By offering a way for customers to have their DNA sequenced without any fear of being identified, Nebula Genomics hopes to revive interest in personal genetics
Nebula Genomics is introducing a new model for genetic sequencing that emphasizes privacy and consumer ownership of data. It does this by allowing customers to anonymously submit their DNA and pay for sequencing without including any personally identifiable information. In a twist that will interest medical laboratory professionals, Nebula is using blockchain as part of this gene testing service.
Just as all clinical laboratories and anatomic pathology groups are responsible for the privacy of their customers’ protected health information (PHI), so too must personal genomics companies like Nebula, 23andMe, and Ancestry, ensure their customers’ privacy, protect their PHI, and remove all identifiable information from customers’ genetic data before sharing it with research labs and pharmaceutical companies.
Additionally, in theory, customers can opt to have all of their personal information deleted (aka, scrubbed) from genetic companies’ databases. Recent high-profile reports, however, have shown this isn’t always easy or successful, leading customers to fear how their private information could be seen and used. (See Dark Daily, “Erasing ‘DNA Footprint’ from the Internet Proves Difficult for Consumers Who Provide Data to Genetic Testing Companies,” December 24, 2018.)
For all the recent advances in sequencing, there remain serious concerns about privacy, and there’s no information more personal than that contained in a person’s DNA.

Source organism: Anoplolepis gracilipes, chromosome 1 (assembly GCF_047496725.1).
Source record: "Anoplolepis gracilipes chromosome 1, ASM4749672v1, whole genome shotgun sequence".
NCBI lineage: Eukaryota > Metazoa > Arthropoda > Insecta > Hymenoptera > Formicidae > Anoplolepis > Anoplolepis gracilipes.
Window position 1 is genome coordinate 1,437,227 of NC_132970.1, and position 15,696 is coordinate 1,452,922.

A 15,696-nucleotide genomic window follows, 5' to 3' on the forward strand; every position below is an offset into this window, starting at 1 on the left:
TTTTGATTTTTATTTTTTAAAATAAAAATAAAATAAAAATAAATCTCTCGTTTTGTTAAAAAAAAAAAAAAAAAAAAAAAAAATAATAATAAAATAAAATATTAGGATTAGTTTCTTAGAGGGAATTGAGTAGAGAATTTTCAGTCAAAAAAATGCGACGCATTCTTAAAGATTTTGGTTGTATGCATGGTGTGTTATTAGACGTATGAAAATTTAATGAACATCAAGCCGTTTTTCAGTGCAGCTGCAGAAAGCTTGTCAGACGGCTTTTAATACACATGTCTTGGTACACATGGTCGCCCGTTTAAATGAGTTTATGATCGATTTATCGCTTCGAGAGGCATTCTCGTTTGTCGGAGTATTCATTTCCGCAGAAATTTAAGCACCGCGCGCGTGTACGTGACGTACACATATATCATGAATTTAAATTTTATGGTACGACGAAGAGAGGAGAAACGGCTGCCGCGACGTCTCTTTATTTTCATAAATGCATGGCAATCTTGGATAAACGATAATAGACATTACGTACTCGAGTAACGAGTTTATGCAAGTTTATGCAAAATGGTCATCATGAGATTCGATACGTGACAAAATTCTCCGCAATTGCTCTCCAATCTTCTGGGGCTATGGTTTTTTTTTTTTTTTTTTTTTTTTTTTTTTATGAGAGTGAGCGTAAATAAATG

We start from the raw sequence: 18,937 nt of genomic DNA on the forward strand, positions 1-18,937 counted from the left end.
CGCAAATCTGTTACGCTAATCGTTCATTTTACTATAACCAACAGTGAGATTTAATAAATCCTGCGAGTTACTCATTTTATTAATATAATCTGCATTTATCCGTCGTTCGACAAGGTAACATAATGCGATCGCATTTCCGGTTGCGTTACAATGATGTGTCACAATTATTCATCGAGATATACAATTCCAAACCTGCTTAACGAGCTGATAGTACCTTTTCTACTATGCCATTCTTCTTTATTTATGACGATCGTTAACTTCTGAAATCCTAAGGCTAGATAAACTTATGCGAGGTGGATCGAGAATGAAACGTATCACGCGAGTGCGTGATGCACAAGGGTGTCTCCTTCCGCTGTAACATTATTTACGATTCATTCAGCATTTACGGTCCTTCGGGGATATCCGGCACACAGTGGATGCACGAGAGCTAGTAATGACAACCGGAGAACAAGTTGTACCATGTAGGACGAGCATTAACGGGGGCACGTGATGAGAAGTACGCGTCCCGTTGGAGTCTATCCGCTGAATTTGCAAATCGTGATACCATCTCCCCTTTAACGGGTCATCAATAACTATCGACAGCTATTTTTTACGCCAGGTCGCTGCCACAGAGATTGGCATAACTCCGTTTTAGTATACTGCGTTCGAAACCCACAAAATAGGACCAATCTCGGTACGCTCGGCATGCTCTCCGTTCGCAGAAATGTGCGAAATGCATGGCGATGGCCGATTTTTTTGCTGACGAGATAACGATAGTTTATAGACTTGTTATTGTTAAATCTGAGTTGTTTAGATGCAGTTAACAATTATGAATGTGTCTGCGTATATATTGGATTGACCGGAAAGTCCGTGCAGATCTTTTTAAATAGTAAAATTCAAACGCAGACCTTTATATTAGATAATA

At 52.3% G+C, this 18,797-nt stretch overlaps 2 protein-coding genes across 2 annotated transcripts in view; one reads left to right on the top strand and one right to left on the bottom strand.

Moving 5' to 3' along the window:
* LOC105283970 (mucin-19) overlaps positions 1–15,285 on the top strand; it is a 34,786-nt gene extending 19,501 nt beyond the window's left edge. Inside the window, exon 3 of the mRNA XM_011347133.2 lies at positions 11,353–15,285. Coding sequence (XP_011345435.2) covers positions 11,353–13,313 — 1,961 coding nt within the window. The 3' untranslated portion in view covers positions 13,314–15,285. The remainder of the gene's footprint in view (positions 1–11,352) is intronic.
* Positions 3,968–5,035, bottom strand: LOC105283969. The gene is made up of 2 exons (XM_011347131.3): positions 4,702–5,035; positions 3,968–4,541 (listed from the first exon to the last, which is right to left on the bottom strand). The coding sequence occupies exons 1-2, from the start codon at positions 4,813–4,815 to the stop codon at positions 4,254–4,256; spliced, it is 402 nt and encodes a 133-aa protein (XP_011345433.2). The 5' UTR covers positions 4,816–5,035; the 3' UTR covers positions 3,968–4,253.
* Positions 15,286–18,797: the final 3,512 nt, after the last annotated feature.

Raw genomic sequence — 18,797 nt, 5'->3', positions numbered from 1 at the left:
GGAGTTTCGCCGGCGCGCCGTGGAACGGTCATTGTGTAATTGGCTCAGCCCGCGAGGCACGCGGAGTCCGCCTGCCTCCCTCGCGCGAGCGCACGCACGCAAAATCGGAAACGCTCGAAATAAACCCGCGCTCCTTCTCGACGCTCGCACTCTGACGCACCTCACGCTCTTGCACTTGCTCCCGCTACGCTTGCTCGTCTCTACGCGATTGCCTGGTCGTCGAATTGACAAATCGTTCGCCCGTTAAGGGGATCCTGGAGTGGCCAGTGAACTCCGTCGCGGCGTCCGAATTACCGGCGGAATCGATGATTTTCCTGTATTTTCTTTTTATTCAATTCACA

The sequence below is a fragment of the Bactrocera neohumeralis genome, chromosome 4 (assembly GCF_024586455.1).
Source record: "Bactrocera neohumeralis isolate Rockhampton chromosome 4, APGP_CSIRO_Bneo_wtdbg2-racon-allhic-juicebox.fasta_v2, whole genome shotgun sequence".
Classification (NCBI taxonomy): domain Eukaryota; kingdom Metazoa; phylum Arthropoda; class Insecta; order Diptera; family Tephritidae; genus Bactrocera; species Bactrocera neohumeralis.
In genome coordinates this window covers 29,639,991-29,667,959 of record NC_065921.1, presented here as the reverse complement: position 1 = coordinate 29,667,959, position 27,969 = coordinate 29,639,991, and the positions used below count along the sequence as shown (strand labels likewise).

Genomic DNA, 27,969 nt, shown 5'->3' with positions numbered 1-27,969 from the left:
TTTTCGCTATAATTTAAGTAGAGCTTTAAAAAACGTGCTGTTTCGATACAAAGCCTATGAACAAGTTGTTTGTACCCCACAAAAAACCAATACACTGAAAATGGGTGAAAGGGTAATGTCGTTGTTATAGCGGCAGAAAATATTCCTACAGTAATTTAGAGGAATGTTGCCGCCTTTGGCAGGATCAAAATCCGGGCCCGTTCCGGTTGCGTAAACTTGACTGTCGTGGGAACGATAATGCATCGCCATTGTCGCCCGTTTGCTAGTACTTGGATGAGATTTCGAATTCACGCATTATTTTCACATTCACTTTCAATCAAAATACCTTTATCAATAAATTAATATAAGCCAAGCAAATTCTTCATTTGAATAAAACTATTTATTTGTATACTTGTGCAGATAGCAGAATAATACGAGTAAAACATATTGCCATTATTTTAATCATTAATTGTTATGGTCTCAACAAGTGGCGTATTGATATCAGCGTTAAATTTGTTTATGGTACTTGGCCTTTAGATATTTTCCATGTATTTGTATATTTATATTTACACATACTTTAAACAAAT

“People started seeing services they use every day not working the way they were intended. And it’s had a strong whiplash in the genomics space,” Kevin Quinn, the Chief Product Officer at Nebula Genomics, told Wired.
Thus, Nebula’s anonymous DNA sequencing kit could be the answer. The concept is, rather than risking not completely removing all of a customer’s identifying information from the data, don’t receive it in the first place.
“It doesn’t need to be de-identified on our end because it’s already intrinsically separate,” Quinn told Wired. “And that’s never really been done before.”
Blockchain, Privacy, and Lawsuits
In 2018, Nebula began using blockchain to enable its customers to control the use of their genetic data. In addition, customers can earn money from research companies that are willing to pay for their genetic data. This exchange of information for cash has been at the heart of blockchain since the technology’s inception in the cryptocurrency industry in 2008. Since then, blockchain has found use in other industries as well, including healthcare.
Nebula’s terms of privacy states: “Nebula uses blockchain technology to improve transparency and control over genetic data. We are currently in the process of developing our blockchain infrastructure to record user consent settings and requests for access to user data. This will be designed to increase transparency and immutability of data access request and user consent for sharing data. By storing data requests and consent settings on the blockchain, Nebula hopes to enable users to audit any transactions involving their data to ensure that all of the data sharing is acceptable and no misuse of data has taken place.”